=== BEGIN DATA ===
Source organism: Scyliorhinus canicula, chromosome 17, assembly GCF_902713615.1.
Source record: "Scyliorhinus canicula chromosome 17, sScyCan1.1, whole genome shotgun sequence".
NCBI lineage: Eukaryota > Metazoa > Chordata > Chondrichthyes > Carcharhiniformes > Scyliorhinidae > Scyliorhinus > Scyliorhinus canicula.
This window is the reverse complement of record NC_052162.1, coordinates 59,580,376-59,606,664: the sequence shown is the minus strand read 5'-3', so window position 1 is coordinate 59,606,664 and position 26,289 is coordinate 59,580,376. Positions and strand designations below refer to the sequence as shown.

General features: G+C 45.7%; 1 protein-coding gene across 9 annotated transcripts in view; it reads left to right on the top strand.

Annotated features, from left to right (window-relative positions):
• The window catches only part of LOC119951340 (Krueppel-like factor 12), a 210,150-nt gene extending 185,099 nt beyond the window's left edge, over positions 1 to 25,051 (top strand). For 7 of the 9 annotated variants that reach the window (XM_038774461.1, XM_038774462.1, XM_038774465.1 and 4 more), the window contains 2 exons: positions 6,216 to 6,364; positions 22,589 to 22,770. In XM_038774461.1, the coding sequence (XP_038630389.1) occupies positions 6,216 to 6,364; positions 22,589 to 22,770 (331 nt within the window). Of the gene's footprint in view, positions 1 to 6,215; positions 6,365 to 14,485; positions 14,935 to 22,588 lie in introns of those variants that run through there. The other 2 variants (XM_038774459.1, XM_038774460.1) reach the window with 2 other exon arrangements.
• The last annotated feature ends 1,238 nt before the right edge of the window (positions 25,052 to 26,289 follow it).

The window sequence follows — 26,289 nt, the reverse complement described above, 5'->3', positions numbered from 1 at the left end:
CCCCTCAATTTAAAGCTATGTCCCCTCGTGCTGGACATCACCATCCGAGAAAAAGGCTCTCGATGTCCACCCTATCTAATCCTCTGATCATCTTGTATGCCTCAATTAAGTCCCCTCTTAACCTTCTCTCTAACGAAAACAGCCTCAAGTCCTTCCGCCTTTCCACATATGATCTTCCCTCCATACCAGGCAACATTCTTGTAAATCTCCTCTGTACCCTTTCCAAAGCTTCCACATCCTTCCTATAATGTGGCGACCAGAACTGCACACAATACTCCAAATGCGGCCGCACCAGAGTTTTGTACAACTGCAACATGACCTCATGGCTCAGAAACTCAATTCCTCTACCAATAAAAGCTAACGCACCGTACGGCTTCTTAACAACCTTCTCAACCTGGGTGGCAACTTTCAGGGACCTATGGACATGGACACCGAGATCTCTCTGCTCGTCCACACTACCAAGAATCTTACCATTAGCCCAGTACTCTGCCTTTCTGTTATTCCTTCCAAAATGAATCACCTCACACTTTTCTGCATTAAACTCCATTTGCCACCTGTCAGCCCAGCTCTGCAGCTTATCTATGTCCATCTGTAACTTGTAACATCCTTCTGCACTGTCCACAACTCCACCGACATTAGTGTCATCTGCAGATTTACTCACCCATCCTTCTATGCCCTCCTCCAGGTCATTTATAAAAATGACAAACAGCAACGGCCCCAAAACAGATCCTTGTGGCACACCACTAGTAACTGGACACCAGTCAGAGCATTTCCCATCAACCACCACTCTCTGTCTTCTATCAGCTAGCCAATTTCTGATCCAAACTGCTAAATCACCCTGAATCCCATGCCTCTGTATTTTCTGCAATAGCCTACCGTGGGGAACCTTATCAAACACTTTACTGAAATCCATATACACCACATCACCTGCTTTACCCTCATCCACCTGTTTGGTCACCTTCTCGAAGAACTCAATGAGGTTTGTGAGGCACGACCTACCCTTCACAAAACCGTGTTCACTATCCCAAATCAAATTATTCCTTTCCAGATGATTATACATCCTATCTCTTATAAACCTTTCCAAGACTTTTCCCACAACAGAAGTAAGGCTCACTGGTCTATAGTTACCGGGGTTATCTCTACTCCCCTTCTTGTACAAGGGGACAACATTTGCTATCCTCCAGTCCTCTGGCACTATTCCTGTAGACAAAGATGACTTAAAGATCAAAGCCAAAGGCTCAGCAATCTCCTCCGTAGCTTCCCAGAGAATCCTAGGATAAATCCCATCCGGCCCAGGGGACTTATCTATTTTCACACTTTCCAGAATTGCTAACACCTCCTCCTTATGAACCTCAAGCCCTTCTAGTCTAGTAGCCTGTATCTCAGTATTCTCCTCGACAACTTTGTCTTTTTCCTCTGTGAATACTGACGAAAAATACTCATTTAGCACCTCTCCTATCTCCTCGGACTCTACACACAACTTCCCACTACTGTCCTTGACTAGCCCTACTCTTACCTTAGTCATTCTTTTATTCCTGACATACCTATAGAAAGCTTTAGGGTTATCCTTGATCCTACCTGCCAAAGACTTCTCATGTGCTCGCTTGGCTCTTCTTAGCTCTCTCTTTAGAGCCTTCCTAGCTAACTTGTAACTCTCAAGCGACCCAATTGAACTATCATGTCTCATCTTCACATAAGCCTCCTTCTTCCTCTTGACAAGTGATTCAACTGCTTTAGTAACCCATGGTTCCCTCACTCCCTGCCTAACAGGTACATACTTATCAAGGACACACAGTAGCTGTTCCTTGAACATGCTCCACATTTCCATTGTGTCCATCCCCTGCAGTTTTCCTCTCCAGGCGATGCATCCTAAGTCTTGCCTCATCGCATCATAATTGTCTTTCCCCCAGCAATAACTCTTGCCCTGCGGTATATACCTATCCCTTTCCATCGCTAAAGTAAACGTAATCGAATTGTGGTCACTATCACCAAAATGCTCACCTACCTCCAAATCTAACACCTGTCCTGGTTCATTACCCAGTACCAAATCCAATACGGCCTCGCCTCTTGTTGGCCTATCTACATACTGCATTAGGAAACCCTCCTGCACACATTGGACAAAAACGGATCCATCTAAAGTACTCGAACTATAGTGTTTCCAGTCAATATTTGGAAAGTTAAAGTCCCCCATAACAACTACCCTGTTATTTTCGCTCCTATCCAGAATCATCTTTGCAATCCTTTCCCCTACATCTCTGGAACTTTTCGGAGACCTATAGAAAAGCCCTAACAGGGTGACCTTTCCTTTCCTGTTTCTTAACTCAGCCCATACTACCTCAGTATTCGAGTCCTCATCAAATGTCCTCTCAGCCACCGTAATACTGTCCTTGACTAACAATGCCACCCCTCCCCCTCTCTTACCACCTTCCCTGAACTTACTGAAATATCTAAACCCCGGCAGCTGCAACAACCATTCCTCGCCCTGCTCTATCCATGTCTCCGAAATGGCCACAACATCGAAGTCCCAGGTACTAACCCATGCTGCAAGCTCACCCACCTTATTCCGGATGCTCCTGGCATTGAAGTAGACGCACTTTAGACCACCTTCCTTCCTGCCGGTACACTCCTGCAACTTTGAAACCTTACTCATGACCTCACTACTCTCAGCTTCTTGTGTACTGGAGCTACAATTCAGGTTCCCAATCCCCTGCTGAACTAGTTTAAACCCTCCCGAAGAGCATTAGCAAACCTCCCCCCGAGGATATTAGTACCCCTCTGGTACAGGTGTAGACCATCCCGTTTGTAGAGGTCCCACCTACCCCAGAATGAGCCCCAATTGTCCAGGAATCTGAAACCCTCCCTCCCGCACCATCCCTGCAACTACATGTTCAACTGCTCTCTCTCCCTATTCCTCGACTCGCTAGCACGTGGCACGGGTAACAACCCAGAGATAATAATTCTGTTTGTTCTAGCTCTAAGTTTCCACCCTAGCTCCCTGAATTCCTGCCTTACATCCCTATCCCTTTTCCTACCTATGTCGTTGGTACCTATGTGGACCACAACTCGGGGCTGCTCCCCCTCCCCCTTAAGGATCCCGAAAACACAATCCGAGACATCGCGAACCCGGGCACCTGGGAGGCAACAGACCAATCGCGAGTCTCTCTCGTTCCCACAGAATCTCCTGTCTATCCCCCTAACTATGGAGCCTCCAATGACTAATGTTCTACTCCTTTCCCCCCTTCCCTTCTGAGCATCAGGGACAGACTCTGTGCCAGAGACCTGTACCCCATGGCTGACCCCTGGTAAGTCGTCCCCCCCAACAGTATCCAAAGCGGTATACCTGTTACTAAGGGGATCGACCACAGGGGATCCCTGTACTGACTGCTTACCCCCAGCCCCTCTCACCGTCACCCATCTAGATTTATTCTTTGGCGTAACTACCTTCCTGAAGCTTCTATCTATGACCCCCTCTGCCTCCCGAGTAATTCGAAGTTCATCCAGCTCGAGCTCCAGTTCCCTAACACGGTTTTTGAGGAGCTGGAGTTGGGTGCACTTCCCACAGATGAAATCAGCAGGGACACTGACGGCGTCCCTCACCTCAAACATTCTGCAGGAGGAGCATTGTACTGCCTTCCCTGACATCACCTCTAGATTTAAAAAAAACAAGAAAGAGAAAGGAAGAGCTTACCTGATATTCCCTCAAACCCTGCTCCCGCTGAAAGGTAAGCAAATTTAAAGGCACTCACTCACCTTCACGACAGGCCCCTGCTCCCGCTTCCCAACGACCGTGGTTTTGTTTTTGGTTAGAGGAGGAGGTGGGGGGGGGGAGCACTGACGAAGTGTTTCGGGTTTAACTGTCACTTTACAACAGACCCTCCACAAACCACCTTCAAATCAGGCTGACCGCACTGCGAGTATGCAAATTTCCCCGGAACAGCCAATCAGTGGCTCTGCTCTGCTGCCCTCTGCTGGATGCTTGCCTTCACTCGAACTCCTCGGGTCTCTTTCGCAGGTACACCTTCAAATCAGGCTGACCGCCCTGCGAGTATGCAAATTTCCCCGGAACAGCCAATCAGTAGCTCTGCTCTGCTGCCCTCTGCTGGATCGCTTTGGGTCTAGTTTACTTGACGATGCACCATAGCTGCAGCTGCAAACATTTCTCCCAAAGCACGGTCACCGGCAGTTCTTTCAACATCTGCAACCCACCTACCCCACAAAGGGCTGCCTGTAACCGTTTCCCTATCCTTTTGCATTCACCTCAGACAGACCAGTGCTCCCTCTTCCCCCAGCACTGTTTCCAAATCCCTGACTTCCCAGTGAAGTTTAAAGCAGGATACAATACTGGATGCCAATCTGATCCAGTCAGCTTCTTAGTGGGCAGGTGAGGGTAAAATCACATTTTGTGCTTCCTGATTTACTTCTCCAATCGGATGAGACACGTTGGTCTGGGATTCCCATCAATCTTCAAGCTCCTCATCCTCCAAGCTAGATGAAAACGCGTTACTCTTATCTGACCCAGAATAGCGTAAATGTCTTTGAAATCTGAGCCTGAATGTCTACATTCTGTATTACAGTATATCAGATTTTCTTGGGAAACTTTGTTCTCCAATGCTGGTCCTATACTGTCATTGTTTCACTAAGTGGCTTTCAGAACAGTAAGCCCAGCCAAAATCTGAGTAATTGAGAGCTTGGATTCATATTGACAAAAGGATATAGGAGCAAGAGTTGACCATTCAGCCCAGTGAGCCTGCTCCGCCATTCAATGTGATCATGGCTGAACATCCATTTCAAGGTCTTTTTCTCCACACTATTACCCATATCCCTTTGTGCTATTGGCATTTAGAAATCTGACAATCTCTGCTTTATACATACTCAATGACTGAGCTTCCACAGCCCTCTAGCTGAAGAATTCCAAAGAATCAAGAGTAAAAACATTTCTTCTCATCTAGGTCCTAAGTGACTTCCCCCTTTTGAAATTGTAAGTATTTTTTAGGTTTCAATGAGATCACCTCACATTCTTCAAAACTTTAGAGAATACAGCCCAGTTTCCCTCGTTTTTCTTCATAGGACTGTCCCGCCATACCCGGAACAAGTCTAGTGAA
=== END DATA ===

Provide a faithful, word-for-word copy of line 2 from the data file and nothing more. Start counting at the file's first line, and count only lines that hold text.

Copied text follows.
Source record: "Scyliorhinus canicula chromosome 17, sScyCan1.1, whole genome shotgun sequence".